Scientific, Clinical and Patient-oriented
“This symposium highlights not only the importance of sex and gender in research, but also addresses patients’ diversity, and promotes diversity among researchers and clinicians.”
Prof. Dr. Dr. Anette Melk is a Professor of Pediatrics and Interdisciplinary Experimental Transplantation Medicine at Hannover Medical School. Dr. Melk’s work on pathways leading to impaired regeneration in the pathogenesis of kidney and cardiovascular diseases includes basic findings and concepts from cell and animal models to clinical applications. She has pioneered the idea that cellular senescence is crucial for the insufficient regenerative capacity of donor organs and an important target in therapeutic approaches.
Dr. Melk’s clinical research projects aim to further decipher factors leading to cardiovascular and renal comorbidity in transplant recipients. She initiated the largest longitudinal clinical study assessing cardiovascular health in children and adults after solid organ and stem cell transplantation (4C-T, cardiovascular comorbidity in children with chronic disease and transplantation). Dr. Melk’s holistic view on optimization of patient and graft survival lead her build the first German research consortium that deals with sex- and gender-related differences in kidney transplantation.
She is speaker of the center for gender-sensitive medicine at MHH, advocating a sex and gender-sensitive medicine in research, clinic, patient and science communication as well as teaching. She is the chair of the DFG-funded Young Academy – PRACTIS (PRogram of hAnnover medical school for Clinician scienTISts). Dr. Melk received her MD at the University of Giessen (Germany) and her PhD from University of Alberta (Canada). She trained as a Pediatric Nephrologist at the University of Heidelberg Children’s Hospital. Dr. Melk serves on several national and international boards. She has received numerous awards, one of which is the prestigious Rudolf-Pichlmayr-Preis of the German Transplantation Society.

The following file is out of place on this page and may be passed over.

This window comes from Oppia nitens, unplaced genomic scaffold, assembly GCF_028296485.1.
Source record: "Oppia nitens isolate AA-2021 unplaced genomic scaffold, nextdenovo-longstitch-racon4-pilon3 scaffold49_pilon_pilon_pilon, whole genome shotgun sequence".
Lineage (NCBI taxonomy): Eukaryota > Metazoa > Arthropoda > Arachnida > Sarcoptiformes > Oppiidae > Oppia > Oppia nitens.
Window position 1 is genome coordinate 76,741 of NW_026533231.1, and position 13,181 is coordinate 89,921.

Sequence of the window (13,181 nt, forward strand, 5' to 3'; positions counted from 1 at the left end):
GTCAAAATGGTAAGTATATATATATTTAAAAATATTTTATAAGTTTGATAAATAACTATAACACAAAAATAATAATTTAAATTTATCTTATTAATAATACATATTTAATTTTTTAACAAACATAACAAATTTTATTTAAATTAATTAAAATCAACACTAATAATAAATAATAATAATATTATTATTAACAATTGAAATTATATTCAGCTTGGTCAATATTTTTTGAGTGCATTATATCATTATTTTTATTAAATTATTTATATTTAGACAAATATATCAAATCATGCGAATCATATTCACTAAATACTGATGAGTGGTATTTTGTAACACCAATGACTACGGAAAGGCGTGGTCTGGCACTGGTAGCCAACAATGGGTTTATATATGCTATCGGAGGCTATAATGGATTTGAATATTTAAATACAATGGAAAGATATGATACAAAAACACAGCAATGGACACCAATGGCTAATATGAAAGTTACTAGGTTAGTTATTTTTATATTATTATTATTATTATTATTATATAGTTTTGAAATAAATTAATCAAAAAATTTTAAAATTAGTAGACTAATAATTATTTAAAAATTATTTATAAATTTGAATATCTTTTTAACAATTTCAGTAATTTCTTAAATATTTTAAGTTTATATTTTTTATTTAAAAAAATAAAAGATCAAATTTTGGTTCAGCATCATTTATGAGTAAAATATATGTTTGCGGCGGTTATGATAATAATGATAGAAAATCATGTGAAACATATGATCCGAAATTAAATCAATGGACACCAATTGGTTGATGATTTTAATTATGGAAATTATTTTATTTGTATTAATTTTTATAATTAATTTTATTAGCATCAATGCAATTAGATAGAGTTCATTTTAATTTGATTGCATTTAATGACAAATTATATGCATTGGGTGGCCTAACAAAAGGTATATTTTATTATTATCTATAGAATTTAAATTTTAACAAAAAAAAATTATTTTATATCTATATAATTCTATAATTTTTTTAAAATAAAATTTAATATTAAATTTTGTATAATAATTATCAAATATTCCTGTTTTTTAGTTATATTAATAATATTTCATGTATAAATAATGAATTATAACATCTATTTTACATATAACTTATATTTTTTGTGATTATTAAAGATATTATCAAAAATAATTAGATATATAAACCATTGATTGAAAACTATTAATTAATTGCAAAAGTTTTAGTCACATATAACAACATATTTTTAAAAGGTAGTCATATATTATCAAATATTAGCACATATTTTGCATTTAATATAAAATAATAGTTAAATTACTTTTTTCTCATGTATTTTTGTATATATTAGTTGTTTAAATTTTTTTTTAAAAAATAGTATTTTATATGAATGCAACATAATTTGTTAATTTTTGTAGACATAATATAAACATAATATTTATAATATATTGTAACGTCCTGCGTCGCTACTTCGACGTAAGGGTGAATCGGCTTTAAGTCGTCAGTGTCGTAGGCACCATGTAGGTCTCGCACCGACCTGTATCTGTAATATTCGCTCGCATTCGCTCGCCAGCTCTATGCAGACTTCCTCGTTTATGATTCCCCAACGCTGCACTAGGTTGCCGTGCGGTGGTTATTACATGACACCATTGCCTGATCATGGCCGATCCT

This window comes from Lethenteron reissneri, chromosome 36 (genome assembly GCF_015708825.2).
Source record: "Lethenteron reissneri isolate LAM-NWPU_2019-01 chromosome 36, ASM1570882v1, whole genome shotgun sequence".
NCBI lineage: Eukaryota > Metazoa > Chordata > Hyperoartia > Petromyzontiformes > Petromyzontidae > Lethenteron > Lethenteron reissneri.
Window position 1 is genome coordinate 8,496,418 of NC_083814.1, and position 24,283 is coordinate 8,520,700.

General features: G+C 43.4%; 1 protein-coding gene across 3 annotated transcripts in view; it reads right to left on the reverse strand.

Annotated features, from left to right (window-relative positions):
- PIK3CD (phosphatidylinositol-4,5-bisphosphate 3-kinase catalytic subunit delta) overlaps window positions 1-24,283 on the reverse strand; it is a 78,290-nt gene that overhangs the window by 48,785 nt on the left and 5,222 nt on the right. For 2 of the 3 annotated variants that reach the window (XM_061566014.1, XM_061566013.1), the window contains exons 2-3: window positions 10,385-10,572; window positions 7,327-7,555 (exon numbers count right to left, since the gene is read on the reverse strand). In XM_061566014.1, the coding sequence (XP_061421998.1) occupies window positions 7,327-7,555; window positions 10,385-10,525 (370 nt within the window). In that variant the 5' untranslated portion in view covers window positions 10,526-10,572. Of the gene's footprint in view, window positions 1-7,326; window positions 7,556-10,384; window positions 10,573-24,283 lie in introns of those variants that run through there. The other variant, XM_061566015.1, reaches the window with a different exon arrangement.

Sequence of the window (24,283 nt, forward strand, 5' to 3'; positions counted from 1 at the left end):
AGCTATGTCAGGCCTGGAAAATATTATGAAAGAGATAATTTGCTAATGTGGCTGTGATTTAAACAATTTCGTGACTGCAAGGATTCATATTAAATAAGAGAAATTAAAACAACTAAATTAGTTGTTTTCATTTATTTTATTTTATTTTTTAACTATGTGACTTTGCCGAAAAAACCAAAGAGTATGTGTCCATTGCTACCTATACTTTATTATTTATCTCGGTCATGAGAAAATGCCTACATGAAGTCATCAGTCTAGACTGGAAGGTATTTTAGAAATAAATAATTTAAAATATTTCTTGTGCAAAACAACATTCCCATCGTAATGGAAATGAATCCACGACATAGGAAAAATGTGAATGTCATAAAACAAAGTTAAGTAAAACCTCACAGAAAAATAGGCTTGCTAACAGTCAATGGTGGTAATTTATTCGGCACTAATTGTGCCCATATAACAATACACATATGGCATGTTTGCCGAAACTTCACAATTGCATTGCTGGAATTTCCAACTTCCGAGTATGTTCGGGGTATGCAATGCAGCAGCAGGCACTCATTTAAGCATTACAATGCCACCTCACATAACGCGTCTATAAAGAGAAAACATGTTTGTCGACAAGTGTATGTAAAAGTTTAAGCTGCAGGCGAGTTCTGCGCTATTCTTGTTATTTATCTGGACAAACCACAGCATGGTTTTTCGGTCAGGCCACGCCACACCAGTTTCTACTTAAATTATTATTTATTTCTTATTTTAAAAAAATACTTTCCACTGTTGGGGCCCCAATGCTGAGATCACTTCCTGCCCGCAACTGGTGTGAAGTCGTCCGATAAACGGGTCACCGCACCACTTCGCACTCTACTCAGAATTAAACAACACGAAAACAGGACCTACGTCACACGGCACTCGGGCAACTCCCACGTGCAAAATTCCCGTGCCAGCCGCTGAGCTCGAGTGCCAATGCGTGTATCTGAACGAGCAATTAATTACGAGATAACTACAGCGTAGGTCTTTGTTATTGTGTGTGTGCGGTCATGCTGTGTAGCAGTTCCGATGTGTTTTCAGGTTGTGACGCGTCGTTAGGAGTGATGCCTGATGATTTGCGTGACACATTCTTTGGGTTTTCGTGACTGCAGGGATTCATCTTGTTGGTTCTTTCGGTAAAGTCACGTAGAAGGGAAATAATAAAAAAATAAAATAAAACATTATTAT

„Foster and strengthen collaboration between transplant clinicians and female recipients to raise awareness and improve the standard of care for current and future female patients.“
Louise Lerminiaux, MBA has spent 30 years in program management in a variety of industries across Canada and the USA, the last 14 years in life sciences and transplant diagnostics. She is the second generation of female transplant recipients in her family due to polycystic kidney disease. She received her unrelated living kidney at UC San Diego, California in Nov 2008 and was fortunate to avoid dialysis. Her mother endured dialysis for 10 years starting in 1976, before receiving her related living kidney donation in 1986 in Saskatchewan Canada. Her mother lived an additional 20 years with her transplant. Louise’s younger sister tolerated dialysis for 1.5 years before receiving her deceased donor kidney 5 years ago also in Canada. A niece has been diagnosed with PKD while her 3 young children have not yet been tested. In her semi-retirement, Louise is a vocal advocate for patients and changing the standard of healthcare based on her own personal transplant experience and her family members. She specifically speaks out about the challenges she and other female recipients navigate because of their immune suppression and medication side effects. She also advocates for home solutions especially for patients who live in remote areas like her family to broaden access to quality care.
„In the past 5 years there has been growing interest in the impacts of sex and gender on access to transplantation, transplant outcomes, and patient experience in transplantation. This meeting with bring together experts on this topic from around the world, including patient partners, to review and discuss the state of the art in the field of sex and gender in transplantation and identify the most important research questions to be addressed in the next 5-10 years.“